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SILICON NANODOTS FOR SOLAR CELL TANDEM

Final Report Summary - NASCENT (SILICON NANODOTS FOR SOLAR CELL TANDEM)

Executive Summary:
The NASCEnT project has been aiming on the development of new Nanomaterials with New Production Technologies and the fabrication of silicon quantum dot materials for all-silicon tandem solar cells to achieve increased efficiencies. The understanding of electrical transport and recombination mechanisms in these newly developed nanomaterials already enabled us to design novel solar cell structures that aim to overcome the efficiency limits of conventional solar cell concepts. Another goal was to ensure the compatibility of the newly developed technologies with high-throughput processing leading to further cost-reduction. Within the scope of this project the novel concept of band gap-tuneable quantum dot superlattices was exploited. A quantum dot cell was developed for the combination with a wafer-based high efficiency silicon solar cell. This revolutionary progress in the solar cell evolution which has been gained in the scope of this project will lead to higher efficiencies and to on-going cost-reductions from both a short-term and a long-term perspective.
One reason for this successful cooperation was the efficient work done in the consortium including leading European institutes in the field of Si nanocrystals embedded in dielectric matrices, together with the largest independent PV R&D institute and two companies who have been working in the microelectronic and in the photovoltaic market.
The main scientific and technological achievements of the project are:
• Improvement of the absorber material quality by developing new processes to reduce electronically active defects and to achieve better nanocrystal quality and doping of the structures
• Advanced characterisation of the materials and of simple devices to achieve optimised absorber material performance
• A detailed understanding of electronic transport in Si quantum dot superlattices by the use of novel simulations and by modelling of the device structures
• Specification of adequate processes for the fabrication of devices
• Realisation of new solar cell device structures
• Complete understanding of silicon nanocrystals, from preparation to the complete device (including simulation etc.)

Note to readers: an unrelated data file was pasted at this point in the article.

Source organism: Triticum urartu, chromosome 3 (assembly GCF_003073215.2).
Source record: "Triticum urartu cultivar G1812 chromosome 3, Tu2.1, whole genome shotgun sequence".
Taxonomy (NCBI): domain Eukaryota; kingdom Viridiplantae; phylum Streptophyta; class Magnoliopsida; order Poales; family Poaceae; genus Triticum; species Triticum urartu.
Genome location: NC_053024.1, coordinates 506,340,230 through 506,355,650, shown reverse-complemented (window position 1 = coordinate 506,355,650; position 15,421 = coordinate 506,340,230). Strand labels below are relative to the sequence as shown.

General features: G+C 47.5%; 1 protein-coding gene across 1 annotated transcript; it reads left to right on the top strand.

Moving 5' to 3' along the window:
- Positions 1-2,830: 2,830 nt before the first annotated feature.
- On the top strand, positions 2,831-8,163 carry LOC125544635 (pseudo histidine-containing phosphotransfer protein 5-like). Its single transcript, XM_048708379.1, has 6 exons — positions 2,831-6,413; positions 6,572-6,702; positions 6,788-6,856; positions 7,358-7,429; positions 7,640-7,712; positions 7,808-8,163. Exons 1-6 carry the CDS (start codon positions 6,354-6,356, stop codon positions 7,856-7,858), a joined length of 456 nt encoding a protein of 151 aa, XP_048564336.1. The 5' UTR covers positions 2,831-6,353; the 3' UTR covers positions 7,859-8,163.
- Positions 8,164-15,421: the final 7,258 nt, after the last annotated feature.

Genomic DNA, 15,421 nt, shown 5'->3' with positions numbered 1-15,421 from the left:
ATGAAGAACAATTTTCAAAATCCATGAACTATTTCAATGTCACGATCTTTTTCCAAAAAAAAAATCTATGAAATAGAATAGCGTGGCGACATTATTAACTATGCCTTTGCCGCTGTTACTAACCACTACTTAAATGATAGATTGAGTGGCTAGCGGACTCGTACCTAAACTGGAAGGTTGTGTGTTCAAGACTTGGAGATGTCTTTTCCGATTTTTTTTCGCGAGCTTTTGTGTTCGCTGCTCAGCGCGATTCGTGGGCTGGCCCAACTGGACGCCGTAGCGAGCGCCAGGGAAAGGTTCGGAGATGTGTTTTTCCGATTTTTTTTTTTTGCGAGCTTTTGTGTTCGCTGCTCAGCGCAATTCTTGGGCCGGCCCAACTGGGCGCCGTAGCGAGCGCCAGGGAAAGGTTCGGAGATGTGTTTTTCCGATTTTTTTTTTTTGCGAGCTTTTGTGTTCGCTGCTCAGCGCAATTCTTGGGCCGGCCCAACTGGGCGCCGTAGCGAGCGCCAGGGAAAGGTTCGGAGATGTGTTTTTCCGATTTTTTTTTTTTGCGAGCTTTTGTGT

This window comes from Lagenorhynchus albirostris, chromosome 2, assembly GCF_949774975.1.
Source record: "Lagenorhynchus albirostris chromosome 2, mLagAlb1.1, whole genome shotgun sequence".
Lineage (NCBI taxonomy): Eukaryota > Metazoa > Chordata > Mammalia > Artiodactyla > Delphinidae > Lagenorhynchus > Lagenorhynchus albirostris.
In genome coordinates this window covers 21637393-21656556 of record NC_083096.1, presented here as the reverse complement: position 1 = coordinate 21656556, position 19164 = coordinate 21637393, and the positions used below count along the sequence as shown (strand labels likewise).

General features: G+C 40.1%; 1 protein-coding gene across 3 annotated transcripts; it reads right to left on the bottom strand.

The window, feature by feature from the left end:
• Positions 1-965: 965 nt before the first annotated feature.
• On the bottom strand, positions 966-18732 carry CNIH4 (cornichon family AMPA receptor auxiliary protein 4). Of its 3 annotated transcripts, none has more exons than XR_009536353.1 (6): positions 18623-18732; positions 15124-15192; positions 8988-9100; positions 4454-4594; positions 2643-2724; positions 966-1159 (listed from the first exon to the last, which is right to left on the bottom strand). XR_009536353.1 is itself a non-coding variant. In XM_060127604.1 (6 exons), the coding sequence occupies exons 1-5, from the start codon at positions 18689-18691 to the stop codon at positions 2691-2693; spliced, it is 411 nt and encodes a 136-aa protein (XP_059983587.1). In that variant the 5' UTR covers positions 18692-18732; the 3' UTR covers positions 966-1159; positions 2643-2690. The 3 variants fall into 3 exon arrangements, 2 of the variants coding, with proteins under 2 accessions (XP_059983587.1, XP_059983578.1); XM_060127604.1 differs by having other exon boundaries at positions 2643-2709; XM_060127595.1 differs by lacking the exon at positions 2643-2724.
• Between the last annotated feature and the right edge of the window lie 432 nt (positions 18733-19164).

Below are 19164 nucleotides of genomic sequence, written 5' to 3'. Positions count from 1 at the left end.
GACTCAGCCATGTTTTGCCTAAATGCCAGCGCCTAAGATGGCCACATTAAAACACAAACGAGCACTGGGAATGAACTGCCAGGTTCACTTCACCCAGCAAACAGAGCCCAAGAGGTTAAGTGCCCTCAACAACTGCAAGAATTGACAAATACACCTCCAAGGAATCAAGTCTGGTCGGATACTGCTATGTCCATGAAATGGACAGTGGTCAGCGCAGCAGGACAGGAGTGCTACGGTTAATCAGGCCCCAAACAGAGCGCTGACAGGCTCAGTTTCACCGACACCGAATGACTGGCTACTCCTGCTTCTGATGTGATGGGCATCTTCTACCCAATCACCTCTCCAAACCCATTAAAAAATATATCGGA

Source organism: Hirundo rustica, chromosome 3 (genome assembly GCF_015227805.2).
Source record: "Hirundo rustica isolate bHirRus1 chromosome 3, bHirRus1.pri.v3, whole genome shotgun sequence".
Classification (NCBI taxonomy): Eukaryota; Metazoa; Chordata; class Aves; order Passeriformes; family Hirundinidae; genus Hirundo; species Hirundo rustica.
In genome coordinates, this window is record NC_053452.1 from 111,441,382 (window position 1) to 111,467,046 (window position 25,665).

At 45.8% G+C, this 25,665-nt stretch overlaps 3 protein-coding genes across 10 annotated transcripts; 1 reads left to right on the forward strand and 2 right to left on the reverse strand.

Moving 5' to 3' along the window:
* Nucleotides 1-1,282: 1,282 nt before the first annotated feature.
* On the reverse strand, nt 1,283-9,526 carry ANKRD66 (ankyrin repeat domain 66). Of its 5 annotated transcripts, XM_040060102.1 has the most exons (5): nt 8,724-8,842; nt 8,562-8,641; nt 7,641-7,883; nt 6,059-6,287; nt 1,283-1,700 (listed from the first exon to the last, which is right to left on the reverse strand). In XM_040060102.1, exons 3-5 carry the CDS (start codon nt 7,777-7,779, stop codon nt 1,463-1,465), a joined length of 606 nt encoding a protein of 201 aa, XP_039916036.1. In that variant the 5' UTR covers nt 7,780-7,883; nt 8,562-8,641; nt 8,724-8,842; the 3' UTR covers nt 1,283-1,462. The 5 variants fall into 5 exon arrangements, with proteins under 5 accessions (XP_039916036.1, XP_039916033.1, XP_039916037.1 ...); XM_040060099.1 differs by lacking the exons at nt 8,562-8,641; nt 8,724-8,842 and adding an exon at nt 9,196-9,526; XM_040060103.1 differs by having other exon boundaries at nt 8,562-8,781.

• Detailed cost calculations for the solar cell processes
We are convinced that the knowledge gained in this project is of high scientific interest not only for photovoltaics but also for novel photonic and charge storage devices incorporating Si nanocrystals. Moreover the computational routines developed and the obtained theoretical results are reinforcing the leading position of Europe in this field and are providing a genuine understanding of the dependence of the structural, opto-electronic and transport properties of semiconductor systems on their low- and nano-dimensionality. The development of device parts such as tunnel diodes for the material systems under investigation and the optimisation of process technologies implies a considerable profit for related technologies such as SiC power devices, charge storage and optoelectronics.
Since several members of the consortium are engaged in student education the findings of the project were immediately transferred to the “brains” of the next generation of young researchers in material science and photovoltaics.
Project Context and Objectives:
The overall objective of the project was to develop new Nanomaterials with New Production Technologies and to fabricate silicon quantum dot materials for all-silicon tandem solar cells to achieve increased efficiencies. The understanding of electrical transport and recombination mechanisms in these newly developed nanomaterials enabled us to design novel solar cell structures that help to overcome the efficiency limits of conventional solar cell concepts. Another objective was to ensure the compatibility of the newly developed technologies with high-throughput processing leading to further cost-reduction. Within the scope of this project the novel concept of band gap-tuneable quantum dot superlattices was exploited. In one approach, a quantum dot cell has been developed for the combination with a wafer-based high efficiency silicon solar cell. This approach aims at an ultra-high efficiency silicon tandem. In a possible second approach, the quantum dot solar cell can be realised on thin-film solar cell structures in order to achieve a low-cost tandem cell. This revolutionary progress in the solar cell evolution will lead to higher efficiencies for solar cells and to ongoing cost-reductions from both a short-term and a long-term perspective.